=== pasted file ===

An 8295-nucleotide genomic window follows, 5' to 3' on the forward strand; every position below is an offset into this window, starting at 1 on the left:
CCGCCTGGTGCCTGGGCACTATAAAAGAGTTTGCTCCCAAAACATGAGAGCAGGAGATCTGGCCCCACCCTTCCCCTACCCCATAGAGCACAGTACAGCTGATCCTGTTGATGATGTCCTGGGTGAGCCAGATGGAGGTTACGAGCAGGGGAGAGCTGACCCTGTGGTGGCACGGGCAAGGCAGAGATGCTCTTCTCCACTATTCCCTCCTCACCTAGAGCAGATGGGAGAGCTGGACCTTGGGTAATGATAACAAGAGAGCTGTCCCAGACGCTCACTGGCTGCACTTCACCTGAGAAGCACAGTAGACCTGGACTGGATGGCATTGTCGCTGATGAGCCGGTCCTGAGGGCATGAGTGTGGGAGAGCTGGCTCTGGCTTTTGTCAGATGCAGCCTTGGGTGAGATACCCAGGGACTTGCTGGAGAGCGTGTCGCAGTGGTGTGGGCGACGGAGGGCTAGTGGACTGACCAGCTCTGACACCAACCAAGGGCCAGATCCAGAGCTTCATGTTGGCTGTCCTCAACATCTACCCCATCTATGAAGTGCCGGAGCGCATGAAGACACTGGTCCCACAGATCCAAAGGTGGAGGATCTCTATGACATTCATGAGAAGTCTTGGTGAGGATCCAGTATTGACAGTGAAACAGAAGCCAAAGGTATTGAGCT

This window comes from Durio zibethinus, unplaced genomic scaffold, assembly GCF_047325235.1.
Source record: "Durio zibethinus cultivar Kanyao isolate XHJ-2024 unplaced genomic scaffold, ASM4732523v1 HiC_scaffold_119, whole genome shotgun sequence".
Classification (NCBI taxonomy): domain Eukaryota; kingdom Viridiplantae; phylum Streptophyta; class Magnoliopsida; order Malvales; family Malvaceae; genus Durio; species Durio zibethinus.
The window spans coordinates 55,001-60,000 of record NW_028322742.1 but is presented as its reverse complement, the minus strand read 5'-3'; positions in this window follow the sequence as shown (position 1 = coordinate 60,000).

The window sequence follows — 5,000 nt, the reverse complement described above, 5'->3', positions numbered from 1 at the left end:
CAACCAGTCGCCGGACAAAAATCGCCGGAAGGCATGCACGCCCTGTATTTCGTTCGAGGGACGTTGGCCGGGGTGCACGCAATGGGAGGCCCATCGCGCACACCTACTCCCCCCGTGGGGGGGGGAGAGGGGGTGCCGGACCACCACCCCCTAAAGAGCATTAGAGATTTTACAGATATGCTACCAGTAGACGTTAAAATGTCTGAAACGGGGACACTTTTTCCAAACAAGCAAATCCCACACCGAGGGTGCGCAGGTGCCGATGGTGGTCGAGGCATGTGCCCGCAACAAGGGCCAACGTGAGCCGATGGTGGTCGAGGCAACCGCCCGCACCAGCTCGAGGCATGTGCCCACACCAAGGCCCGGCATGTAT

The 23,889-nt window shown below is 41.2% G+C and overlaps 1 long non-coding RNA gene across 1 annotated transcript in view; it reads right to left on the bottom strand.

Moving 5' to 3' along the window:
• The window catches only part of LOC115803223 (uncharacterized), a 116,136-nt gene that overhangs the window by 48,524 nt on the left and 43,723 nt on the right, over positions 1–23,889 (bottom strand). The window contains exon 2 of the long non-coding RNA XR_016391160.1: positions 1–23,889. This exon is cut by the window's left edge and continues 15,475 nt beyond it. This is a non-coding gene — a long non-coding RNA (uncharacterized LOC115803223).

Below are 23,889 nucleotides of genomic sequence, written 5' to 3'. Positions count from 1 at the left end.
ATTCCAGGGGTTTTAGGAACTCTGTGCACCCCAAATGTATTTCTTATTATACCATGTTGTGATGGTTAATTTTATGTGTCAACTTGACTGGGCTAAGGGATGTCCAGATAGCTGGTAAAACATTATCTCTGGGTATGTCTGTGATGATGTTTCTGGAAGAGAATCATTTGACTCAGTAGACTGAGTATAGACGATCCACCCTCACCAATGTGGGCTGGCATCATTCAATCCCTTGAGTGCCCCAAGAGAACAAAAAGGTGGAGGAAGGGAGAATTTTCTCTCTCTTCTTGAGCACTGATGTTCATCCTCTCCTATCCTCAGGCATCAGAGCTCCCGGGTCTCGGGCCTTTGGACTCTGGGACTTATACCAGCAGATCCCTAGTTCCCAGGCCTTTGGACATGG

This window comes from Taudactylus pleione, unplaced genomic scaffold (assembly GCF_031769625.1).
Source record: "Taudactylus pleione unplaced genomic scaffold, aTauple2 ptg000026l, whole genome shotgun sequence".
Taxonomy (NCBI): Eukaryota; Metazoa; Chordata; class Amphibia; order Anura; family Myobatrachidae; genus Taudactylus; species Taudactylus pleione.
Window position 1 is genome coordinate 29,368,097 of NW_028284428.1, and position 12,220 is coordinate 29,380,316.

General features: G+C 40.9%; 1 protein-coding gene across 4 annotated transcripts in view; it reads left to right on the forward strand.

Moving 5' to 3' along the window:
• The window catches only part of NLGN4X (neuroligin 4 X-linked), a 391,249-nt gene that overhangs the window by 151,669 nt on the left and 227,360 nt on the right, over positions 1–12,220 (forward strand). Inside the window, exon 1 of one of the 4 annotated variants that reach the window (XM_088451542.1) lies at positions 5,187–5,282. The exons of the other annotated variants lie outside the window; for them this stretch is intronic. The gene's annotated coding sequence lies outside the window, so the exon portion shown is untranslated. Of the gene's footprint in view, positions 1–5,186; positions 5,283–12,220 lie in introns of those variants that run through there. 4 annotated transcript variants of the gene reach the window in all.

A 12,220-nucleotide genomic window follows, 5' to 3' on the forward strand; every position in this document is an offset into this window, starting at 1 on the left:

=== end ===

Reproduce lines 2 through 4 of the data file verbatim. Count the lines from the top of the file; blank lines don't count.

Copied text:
CCGCCTGGTGCCTGGGCACTATAAAAGAGTTTGCTCCCAAAACATGAGAGCAGGAGATCTGGCCCCACCCTTCCCCTACCCCATAGAGCACAGTACAGCTGATCCTGTTGATGATGTCCTGGGTGAGCCAGATGGAGGTTACGAGCAGGGGAGAGCTGACCCTGTGGTGGCACGGGCAAGGCAGAGATGCTCTTCTCCACTATTCCCTCCTCACCTAGAGCAGATGGGAGAGCTGGACCTTGGGTAATGATAACAAGAGAGCTGTCCCAGACGCTCACTGGCTGCACTTCACCTGAGAAGCACAGTAGACCTGGACTGGATGGCATTGTCGCTGATGAGCCGGTCCTGAGGGCATGAGTGTGGGAGAGCTGGCTCTGGCTTTTGTCAGATGCAGCCTTGGGTGAGATACCCAGGGACTTGCTGGAGAGCGTGTCGCAGTGGTGTGGGCGACGGAGGGCTAGTGGACTGACCAGCTCTGACACCAACCAAGGGCCAGATCCAGAGCTTCATGTTGGCTGTCCTCAACATCTACCCCATCTATGAAGTGCCGGAGCGCATGAAGACACTGGTCCCACAGATCCAAAGGTGGAGGATCTCTATGACATTCATGAGAAGTCTTGGTGAGGATCCAGTATTGACAGTGAAACAGAAGCCAAAGGTATTGAGCT

This window comes from Durio zibethinus, unplaced genomic scaffold, assembly GCF_047325235.1.
Source record: "Durio zibethinus cultivar Kanyao isolate XHJ-2024 unplaced genomic scaffold, ASM4732523v1 HiC_scaffold_119, whole genome shotgun sequence".